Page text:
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Guiding Individuals and Couples through Transition

Rock Maze


Overcome Trauma

What is EMDR Therapy?

EMDR stands for Eye Movement Desensitization and Reprocessing. EMDR is a powerful, cutting-edge therapy that is believed to rewire the brain.  After a traumatic or disturbing life experience, such as the death of a loved one, you may feel stuck in difficult feelings such as anger, guilt, low self-esteem, powerlessness, or a feeling of being out of control. While EMDR cannot get rid of sadness or missing someone who is gone, EMDR can help you get "unstuck" in the grief process . It is believed that EMDR helps you quickly process through unhelpful feelings so you are free to move forward with greater peace of mind.  Many EMDR clients experience powerful insights and an alleviation of their symptoms and negative feelings within a remarkably short time. 

Research has shown EMDR to be highly effective in alleviating anxiety associated with PTSD or difficult experiences. EMDR is recognized as an effective therapy by the World Health OrganizationAmerican Psychiatric Association, and the Department of Defense for treatment of traumatic or upsetting events. 

How can EMDR help me toward peace of mind?

If we decide EMDR therapy may be helpful for you, we will identify current or past events that may be contributing to what is bothering you now.  We will use EMDR to "reprocess" those events or stressors with the goal that they will no longer trigger anxiety or negative feelings for you. "Reprocessing" in this case does not mean talking about it. Instead, it means allowing your brain to reprocess a memory or situation so that it becomes integrated into both the cognitive and emotional parts of the brain. People will often say to me something like, “Intellectually, I know I’m not really in danger, but I still feel anxious,” or “I know it wasn’t my fault, but I still feel guilty,” or “I know I’m a worthwhile person, but I still have this nagging feeling that I’m not good enough.” EMDR helps bridge that gap so that you can actually feel deeply what you already know to be true. When you can really feel safe or really feel that you’re a good and worthwhile person, you can finally have peace of mind. In traditional talk therapy, the goal is to close the door on things that used to bother you. In EMDR, the goal is to open the door and clean out everything behind it, so that there's a clear space that doesn't affect you anymore.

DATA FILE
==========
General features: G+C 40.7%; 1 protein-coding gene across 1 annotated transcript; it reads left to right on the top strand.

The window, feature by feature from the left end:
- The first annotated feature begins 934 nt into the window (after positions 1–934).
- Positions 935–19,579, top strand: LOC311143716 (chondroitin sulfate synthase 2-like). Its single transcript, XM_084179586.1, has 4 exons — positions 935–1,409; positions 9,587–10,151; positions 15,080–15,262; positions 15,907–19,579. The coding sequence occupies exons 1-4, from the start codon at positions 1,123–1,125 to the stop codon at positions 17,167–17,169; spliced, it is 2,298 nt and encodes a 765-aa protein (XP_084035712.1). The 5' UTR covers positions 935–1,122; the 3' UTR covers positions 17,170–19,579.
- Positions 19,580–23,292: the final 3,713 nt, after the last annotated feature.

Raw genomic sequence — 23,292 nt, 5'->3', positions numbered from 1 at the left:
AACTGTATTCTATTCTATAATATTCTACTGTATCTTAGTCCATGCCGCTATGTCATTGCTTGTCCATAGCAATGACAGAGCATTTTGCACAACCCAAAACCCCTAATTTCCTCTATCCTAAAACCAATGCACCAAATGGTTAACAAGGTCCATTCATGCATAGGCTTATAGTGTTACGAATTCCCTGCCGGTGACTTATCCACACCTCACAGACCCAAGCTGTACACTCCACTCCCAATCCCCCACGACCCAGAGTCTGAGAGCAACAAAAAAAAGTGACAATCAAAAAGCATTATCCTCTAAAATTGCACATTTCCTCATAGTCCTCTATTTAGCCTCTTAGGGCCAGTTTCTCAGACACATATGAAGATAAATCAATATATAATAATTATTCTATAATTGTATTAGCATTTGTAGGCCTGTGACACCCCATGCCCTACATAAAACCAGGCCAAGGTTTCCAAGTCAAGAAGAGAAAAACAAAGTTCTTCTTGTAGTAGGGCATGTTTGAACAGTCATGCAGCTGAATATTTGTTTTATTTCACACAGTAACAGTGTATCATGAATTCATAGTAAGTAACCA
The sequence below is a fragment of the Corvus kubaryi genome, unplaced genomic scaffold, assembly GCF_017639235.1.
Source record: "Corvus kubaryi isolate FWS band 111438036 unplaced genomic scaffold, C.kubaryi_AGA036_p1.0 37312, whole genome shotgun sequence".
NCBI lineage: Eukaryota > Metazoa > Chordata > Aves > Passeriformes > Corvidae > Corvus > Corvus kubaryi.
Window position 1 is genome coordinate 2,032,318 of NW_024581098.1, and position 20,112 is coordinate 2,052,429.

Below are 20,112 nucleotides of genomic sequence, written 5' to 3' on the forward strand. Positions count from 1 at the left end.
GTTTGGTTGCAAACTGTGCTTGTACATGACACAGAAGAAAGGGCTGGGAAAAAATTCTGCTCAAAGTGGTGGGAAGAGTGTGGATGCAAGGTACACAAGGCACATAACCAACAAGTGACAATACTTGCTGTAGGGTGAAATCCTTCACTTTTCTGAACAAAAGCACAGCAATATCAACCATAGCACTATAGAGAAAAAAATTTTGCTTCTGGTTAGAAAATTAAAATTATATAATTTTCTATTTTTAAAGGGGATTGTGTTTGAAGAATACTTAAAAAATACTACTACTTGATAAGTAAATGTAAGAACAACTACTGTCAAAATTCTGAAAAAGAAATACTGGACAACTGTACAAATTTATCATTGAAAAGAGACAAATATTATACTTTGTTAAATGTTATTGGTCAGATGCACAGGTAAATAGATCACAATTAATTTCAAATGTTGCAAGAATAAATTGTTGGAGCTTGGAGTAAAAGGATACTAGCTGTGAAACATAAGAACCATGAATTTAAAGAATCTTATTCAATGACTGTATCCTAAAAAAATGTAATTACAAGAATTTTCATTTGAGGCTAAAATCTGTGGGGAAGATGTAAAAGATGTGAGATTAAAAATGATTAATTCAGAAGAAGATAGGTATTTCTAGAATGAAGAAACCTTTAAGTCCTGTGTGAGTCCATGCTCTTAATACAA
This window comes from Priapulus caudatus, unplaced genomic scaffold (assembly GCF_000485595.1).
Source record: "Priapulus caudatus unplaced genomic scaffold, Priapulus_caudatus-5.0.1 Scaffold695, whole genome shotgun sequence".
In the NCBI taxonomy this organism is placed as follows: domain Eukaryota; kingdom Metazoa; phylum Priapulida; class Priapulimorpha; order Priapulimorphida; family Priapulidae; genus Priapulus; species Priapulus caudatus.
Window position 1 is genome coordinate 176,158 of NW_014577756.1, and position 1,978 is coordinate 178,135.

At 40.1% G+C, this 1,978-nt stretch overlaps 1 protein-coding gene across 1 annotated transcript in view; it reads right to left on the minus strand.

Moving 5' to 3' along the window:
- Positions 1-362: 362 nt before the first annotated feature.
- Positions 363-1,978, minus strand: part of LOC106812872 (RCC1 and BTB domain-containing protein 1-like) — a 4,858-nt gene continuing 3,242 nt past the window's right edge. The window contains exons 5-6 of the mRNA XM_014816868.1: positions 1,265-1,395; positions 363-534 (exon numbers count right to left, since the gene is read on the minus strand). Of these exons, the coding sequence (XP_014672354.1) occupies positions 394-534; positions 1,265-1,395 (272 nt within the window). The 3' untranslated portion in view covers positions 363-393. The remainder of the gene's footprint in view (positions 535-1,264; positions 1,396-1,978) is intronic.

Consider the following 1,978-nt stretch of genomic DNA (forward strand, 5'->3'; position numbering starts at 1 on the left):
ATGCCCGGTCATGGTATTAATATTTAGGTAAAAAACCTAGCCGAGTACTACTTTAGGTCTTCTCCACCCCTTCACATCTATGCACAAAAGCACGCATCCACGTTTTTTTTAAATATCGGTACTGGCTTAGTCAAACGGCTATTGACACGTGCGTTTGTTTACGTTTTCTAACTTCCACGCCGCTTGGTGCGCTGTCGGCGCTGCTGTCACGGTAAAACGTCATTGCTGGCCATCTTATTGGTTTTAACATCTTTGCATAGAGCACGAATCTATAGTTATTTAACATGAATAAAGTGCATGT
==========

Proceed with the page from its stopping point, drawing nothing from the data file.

How does EMDR work?

It is believed that EMDR uses your brain's memory processing system to rewire the brain. During REM (rapid eye movement) sleep, your eyes move back and forth as you dream. Scientists believe this may be the time you process daily events from short-term memory into long-term memory. During EMDR therapy, these eye movements are recreated by simply watching the therapist's fingers move back and forth. During the session, we will start by focusing on a negative memory, event, or stress trigger and then do sets of eye movements for about a minute at a time. You'll be asked to report what thoughts, feelings, or connections you notice each time. It is thought that the eye movements may help access the brain's memory processing system. It is believed that upsetting memories are stored in the sensory part of the brain, which is why you can almost “relive” them. You can still “see” everything, “hear” everything. Memories that are "stuck" in the sensory part of you brain, even from many years ago, may contribute to current anxiety triggers, often outside our awareness. EMDR helps to integrate memories so they are stored and connected to other areas of the brain. They become “unstuck,” and part of a larger narrative. Current triggers are desensitized so that negative feelings no longer arise in the same situations. The emotional part of your brain can finally agree with the cognitive part that knows you're not really in danger. You can finally really feel at peace or feel like a good person, and truly let go of the past.


What can EMDR therapy be used for?


I use EMDR to help people be free from:

  • feeling "stuck" or "lost" in grief

  • anxiety

  • depression

  • PTSD and trauma

  • low self-esteem or self-worth

  • feelings of guilt or failure

  • powerlessness

  • difficult life-transitions

  • upsetting past events

  • issues from childhood


Where can I find more information?

  • EMDR International Association: What is EMDR and how does it work?

  • Brain World Magazine: How EMDR Therapy Opens a Window to the Brain

  • Scientific American: Research Supports Effectiveness of EMDR

  • New York Times Blog: Evidence on EMDR

  • EMDR Institute: Research Overview

  • Short documentary video: Healing with EMDR, Personal Stories

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